The Kardaḷībana Parikramā (A Spiritual Trek) should be viewed against this backdrop. It is an experience that enriches and enlightens man by awakening the divinity in him. There is a cause behind the birth of every human being, and there is a specific work assigned to him by God who makes him carry it out. And yet, this Parikramā is important, because it can help one to realize this truth and facilitate one’s work on the earth. It renders upon one‘s efficiency, energy and zeal for work irrespective of one’s education, profession or interests there by initiating one for success.
This is the Kaliyuga era and a cycle of genesis-life-doom is coming to end. It is possible that human race will have to face the doom’s day at its termination. Our mother earth is capable of feeding 300 million people. Currently it is bearing the load of 700 million of them. Experts think it unlikely that the planet will brace itself to handle so many burdens. The mention of D-day can be found even in the works of Nostradamus. Those believers who want to survive it need to strengthen their spiritual, mental and moral character by paying a visit to Kardaḷībana. However, this is a matter of faith, and many people do not pay heed to these prophecies. They refute them by asking why they should spoil their present while the future is set to treat all human beings alike. On the other hand, those who wish for the welfare of the world and want it to run smoothly, those who are concerned about the existence of man, should all undertake the Kardaḷībana Parikramā (A Spiritual Trek) without scruples.
Very few people know about this Spiritual Trek. Our whole country is a hive of holy places. We have a plethora of places of worship divided among thirty three types of deities. The Indians are one of the most pious communities of the world. Religion, for them, is a way of living and religious values and virtues are inculcated in them right from their childhood. No wonder that here traditions and customs are observance of thousands of years.
There are two types of religious practices. One of them is individual practices that include daily worship, daily rites and rituals, practices pertaining to celibates and householders, individual penance, meditation, recitation of God’s name, chanting of mantras, following of family traditions such as goddess worship, traditional festivals and household sacrifices etc. The other group of traditions, consisting of worship in temples, occasional rites and rituals, ceremonies and festivals, collective prayers and chanting of eulogies, great sacrifices etc. can be classified as social practices. Another practice that can fall under either category is that of pilgrimage. It is a deep-rooted belief of every Indian that it should make a Spiritual Trek to Kāśi, at least once in life, for getting rid of the cycle of birth and death. Founded on such steadfast faith pilgrimages have become a part and parcel of the life of Indian individuals. So respected are these Spiritual Treks that even in the past when India was divided into continuously warring kingdoms, pilgrims could travel unhurt across the country.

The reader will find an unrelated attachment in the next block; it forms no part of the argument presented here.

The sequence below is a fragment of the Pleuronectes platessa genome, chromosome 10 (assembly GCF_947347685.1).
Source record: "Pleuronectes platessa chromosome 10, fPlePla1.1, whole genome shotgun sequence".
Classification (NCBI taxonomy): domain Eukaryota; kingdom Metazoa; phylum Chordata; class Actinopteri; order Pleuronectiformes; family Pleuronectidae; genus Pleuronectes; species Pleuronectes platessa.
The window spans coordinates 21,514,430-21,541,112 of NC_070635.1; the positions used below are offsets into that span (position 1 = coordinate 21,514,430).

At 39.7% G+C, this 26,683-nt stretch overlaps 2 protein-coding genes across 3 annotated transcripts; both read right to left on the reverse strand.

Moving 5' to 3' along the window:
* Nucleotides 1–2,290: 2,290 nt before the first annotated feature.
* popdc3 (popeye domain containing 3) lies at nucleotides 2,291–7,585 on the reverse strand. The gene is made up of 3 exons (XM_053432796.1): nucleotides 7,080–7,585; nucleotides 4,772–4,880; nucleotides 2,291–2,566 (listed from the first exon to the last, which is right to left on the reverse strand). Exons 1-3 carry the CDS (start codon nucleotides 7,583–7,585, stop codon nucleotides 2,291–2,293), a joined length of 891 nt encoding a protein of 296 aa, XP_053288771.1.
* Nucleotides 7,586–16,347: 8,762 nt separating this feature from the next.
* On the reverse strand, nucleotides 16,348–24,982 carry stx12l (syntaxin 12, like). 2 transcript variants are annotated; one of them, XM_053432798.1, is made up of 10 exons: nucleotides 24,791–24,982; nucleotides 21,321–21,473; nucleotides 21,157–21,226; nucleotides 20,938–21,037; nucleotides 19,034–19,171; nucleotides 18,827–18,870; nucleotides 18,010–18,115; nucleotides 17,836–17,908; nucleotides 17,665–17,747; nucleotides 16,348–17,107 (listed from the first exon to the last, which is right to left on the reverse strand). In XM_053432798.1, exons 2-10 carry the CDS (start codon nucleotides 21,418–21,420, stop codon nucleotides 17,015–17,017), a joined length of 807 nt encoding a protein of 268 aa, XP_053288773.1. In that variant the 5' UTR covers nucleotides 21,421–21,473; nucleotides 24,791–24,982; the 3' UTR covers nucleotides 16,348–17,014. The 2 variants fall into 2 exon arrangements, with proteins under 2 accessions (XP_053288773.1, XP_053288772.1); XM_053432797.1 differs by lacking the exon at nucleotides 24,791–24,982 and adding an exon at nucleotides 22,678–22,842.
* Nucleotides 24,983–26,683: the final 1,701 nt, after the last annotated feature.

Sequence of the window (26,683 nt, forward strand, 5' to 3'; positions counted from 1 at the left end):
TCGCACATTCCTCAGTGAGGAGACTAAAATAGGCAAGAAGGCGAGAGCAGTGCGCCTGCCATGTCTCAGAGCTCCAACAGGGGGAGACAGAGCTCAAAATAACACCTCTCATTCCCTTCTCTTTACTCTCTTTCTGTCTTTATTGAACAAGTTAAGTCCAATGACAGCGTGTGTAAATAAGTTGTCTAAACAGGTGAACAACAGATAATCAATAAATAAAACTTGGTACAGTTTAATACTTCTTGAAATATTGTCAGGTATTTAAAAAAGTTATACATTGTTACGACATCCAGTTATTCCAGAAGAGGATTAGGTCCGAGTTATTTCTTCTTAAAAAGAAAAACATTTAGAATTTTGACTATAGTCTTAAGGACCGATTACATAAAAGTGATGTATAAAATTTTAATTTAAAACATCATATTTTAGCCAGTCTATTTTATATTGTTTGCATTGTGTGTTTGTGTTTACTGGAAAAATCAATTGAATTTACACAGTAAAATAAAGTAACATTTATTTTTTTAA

In older days, lack of facilities made traveling difficult but modernization has brought it within networks of roads, railways and airways. Different modes of transport were made available and facilities like lodges, eateries and amusement were provided to tourists. These developments, though they certainly eased the life of devotees, resulted into a rush of people pouring into the quiet, sacred places of worship to turn them into tourist spots. Today most of these places are strangled by commercialization conspicuous in the form of five-star facilities coming at the heels of hoards of amateur tourists. The purpose and significance of pilgrimage, the quest for peace of mind, the yearning for heavenly experiences and all finer religious sentiments attached with such missions seem lost in the motley of vested interests of all factors of society. Fortunately some exceptional places have so far managed to fend off all these evils. Svargarohinī (the Santopantha Yātra), the Kailāsa- Māna-sarovara yātra, The Narmada Parikramā and the Kardaḷībana Parikramā are increasingly tougher undertakings, and the last of them is as good as impossible for weaker men.
One never hears of Kardaḷībana without wincing at some of the myths connected with it. Some of them are true, some tell only partial truth and some are grave misunderstandings. Those who have been to the place react to them in the following way-
Myths about Kardaḷībana Parikramā:
1. One can visit Kardaḷībana only if such is the wish of Lord Dattātreya.
-Kardaḷībana, being a dark, alienated forest is known by very few people. To try to penetrate it all by oneself is a gamble. And many people have come to this conclusion that the wish of an individual does not suffice in these matters. People have tried their hands at the task of exploration of the forest-some have succeeded at once, some have taken more than one attempt and some have failed out rightly, all their attempts going in vain. A number of them have, once or twice planned the Spiritual Trek, and some problems have descended out of the blue to block their progress, forcing them to abandon the task altogether. It is therefore said that the wish of Śrī Datta is the key player in this performance, right from the outset. But these things cannot be proved scientifically and depend upon the faith of the individual. People with meritorious character and religious conduct can certainly accomplish this mission.
2. It is risky to visit Kardaḷībana by oneself.